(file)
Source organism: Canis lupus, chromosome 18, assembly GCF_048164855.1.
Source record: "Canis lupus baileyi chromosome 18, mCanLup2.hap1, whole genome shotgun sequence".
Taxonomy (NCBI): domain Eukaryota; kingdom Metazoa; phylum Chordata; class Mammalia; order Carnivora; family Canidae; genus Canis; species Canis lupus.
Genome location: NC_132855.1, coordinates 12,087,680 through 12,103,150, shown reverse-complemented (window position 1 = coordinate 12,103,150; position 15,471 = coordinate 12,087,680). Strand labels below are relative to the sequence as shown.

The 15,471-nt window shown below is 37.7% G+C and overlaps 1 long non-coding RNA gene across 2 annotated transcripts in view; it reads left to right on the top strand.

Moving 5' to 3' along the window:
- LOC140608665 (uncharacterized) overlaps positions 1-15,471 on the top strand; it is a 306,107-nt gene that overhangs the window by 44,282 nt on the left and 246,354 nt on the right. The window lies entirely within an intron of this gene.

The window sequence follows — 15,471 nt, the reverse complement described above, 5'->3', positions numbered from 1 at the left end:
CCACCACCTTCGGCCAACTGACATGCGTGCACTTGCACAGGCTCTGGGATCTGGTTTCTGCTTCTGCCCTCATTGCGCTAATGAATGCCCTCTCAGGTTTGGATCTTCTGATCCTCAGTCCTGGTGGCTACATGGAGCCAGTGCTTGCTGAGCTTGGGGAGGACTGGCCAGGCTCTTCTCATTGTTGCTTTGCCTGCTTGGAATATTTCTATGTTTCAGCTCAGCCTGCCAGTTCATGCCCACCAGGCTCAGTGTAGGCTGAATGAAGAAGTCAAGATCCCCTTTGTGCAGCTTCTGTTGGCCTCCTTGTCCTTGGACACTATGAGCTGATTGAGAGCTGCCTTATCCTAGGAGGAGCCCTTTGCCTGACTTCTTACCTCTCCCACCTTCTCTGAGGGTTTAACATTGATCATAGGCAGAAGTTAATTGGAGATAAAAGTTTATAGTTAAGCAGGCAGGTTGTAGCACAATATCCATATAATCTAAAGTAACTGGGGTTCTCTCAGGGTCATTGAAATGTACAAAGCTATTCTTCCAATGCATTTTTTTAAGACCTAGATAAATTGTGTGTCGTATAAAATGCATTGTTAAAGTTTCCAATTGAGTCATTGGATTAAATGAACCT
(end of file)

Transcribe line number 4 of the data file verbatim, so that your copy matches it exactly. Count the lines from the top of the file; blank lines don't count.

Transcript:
Genome location: NC_132855.1, coordinates 12,087,680 through 12,103,150, shown reverse-complemented (window position 1 = coordinate 12,103,150; position 15,471 = coordinate 12,087,680). Strand labels below are relative to the sequence as shown.